Features of the menstrual and reproductive function of women surveyed are presented in Table 3. Menstrual cycle disorders were significantly more common in patients of group 1 compared with group 2 (63.9% vs. 35.3%, p<0.05). Reproductive history of women with HIV reviled high incidence of total infertility cases in group 1 (36.1% vs. 11.8% in the 2 group, p<0.05), in this case, the prevailing primary infertility - in 22.2% (p<0.05). Significant differences were recorded in the frequency of luteal phase deficiency - 61.1% vs. 47.1%, p<0.05 - between the 1 and 2 groups. Significant differences in frequency of amenorrhea, oligomenorrhea, opsomenorrhea, secondary infertility and structure of the causes of infertility in group 1 compared to group 2 data were not established (p>0.05). 3 and 4 groups had no differences in both the total number of women with menstrual irregularities, and individual diseases (p>0.05). There were also no significant differences in the frequency of presence infertility and structure of the causes of infertility (p>0.05).

Parameter α-tocoferol, μmol/L P- value Retinol, μmol/L P- value
<12 μmol/L (n=36) (1) 12-42 μmol/L (n=17) (2) <1.05 μmol/L (n=35) (3) 1.05-2.8 μmol/L (n=18) (4)
Menstrual cycle disorders 63.9%(23) 35.3%(6) 0.045* 48.6%(17) 66.7%(12) 0.254
Amenorrhea 19.4%(7) 5.9%(1) 0.412 11.4%(4) 22.2%(4) 0.421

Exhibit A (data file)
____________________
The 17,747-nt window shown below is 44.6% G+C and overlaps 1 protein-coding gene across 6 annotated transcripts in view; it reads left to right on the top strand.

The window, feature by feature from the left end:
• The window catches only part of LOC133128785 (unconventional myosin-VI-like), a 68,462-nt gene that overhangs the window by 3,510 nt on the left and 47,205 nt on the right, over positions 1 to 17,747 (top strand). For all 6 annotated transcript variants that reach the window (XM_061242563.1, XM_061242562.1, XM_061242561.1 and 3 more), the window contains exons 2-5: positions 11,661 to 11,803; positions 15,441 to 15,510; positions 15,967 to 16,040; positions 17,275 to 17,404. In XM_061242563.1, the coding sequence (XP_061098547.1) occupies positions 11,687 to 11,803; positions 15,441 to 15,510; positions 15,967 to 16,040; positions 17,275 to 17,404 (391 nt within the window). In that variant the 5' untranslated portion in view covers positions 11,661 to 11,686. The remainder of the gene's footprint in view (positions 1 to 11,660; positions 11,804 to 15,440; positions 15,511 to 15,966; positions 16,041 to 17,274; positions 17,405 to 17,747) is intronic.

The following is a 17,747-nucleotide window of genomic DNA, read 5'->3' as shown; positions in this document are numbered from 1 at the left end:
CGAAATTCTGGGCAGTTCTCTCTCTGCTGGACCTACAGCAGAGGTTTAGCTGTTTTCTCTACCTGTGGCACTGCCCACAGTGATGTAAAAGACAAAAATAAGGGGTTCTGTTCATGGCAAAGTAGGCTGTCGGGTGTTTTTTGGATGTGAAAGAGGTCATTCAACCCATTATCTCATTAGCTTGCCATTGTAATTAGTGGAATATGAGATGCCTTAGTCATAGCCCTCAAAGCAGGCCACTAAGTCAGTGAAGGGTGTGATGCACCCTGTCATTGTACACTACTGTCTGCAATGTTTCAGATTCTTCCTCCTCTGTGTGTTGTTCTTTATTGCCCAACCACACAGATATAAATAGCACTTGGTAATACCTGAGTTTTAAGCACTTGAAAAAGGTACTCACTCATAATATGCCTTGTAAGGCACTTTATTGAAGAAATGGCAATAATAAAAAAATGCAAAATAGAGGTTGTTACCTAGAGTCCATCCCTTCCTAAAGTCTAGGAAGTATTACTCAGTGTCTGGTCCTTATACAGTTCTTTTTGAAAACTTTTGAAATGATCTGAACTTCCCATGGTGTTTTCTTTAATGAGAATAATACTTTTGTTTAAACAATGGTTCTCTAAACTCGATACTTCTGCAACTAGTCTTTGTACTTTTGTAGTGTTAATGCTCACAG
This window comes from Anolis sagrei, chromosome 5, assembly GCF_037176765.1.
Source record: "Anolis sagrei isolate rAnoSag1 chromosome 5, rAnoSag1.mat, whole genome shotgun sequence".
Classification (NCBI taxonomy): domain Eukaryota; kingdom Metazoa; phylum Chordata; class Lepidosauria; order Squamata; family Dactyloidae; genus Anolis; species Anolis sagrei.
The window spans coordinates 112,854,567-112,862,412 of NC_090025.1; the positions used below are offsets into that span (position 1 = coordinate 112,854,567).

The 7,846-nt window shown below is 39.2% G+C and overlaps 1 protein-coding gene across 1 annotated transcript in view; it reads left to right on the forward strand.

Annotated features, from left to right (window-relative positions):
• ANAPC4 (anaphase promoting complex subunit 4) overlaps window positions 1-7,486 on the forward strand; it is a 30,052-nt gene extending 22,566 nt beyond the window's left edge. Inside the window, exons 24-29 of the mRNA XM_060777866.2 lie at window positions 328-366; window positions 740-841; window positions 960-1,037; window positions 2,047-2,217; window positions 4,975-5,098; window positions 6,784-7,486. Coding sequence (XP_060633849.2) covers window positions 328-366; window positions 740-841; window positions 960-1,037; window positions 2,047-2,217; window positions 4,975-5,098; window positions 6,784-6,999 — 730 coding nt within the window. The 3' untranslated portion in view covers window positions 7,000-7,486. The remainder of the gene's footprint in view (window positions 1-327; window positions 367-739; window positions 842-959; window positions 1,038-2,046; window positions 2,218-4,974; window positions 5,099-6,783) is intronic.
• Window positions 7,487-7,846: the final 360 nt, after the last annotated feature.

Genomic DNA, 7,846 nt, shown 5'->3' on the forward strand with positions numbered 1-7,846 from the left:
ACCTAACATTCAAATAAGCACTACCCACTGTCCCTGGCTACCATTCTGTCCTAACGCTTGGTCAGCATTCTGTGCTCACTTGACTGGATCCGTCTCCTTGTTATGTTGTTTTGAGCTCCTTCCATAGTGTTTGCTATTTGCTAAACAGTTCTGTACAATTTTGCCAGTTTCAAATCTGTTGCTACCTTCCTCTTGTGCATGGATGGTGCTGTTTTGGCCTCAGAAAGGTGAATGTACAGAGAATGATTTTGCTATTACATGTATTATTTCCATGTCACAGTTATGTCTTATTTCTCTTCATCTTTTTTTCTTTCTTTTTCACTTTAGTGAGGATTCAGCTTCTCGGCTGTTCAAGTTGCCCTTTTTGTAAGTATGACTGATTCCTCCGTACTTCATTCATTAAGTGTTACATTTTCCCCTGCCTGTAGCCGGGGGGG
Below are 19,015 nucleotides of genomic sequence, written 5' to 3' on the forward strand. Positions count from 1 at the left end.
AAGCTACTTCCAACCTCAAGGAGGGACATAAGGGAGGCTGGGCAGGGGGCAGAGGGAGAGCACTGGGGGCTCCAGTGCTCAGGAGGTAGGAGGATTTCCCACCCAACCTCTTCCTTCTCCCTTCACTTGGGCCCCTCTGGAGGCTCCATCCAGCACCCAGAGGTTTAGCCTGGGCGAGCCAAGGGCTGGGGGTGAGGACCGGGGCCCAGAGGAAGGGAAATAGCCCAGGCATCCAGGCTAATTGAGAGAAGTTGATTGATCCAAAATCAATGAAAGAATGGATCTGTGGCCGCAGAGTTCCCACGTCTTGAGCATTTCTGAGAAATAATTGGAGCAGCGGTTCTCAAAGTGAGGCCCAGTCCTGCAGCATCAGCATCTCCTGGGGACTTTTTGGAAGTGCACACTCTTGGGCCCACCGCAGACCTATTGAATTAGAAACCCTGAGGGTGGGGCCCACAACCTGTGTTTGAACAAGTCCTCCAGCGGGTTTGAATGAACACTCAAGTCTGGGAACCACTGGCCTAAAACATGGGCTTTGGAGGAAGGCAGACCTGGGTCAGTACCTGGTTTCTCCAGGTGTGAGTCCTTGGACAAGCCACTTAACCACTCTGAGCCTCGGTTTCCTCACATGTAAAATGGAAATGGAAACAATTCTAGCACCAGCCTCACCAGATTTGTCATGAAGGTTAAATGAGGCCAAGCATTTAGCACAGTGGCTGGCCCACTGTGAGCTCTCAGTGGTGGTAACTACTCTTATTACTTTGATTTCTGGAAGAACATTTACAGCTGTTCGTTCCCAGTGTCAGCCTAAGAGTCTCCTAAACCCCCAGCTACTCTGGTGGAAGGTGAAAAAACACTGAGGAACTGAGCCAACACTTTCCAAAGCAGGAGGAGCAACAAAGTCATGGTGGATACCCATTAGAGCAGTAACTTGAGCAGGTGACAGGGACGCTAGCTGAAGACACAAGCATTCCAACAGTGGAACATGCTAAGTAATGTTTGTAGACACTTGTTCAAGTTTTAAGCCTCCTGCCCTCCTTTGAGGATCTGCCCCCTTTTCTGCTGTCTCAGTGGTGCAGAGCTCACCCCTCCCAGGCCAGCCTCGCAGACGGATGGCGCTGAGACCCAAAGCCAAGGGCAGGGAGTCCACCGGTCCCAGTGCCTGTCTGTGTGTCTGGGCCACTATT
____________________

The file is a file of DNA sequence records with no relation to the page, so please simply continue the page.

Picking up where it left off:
Oligomenorrhea 36.1%(13) 29.4%(5) 0.760 34.3%(12) 33.3%(6) 1.000
Opsomenorrhea 19.4%(7) 23.5%(4) 0.730 14.3%(5) 33.3%(6) 0.154
The presence of total infertility 36.1%(14) 11.8%(2) 0.048* 28.6%(10) 27.8%(5) 1.000
Primary 22.2%(8) (0) 0.044* 17.1%(6) 5.6%(1) 0.401
Secondary 17.1%(6) 11.8%(2) 1.000 11.4%(4) 22.2%(4) 0.421
Structure of the causes of infertility
Tubal-peritoneal Factor 2.8%(1) (0) 1.000 25.7%(9) 22.2%(4) 1.000
Endocrine infertility 30.6%(11) 11.8%(2) 0.163 25.7%(9) 22.2%(4) 1.000
Uterine factor 13.9%(5) (0) 0.159 11.4%(4) 5.6%(1) 0.651
Luteal phase deficiency 61.1%(22) 47.1%(8) 0.001* 54.3%(19) 61.1%(11) 0.772
Decreased ovarial reserve 11.1%(4) 11.8%(2) 1.000 11.4%(4) 11.1%(2) 1.000

Table 3: Characteristics of Menstrual and Reproductive Function in Four Groups. *significant differences.

Discussion

It was suggested that OS may have pathological roles in development of HIV-infection [25]. It has been established that OS induces the initial stages of apoptosis, which contributes to the depletion of T cells and the progression of HIV-infection [26]. OS often occurs due to decreased activity of the antioxidant deficiency system that is typical for HIV-infection endogenous intoxication syndrome. We found primary LP products - diene conjugates increasing in women with HIV-infection and α-tocopherol deficiency. Formation and accumulation of conjugated dienes affects the permeability of membranes, and membrane-associated activity of enzymes and ion transport. This effect is the loss of membrane barrier functions which is the basis of the pathogenesis of reproductive disorders, including infertility [27]. It is believed that LP products acting on the diaphragm gametes violate its fluidity apoptotic processes in a cell and may cause infertility [28,29].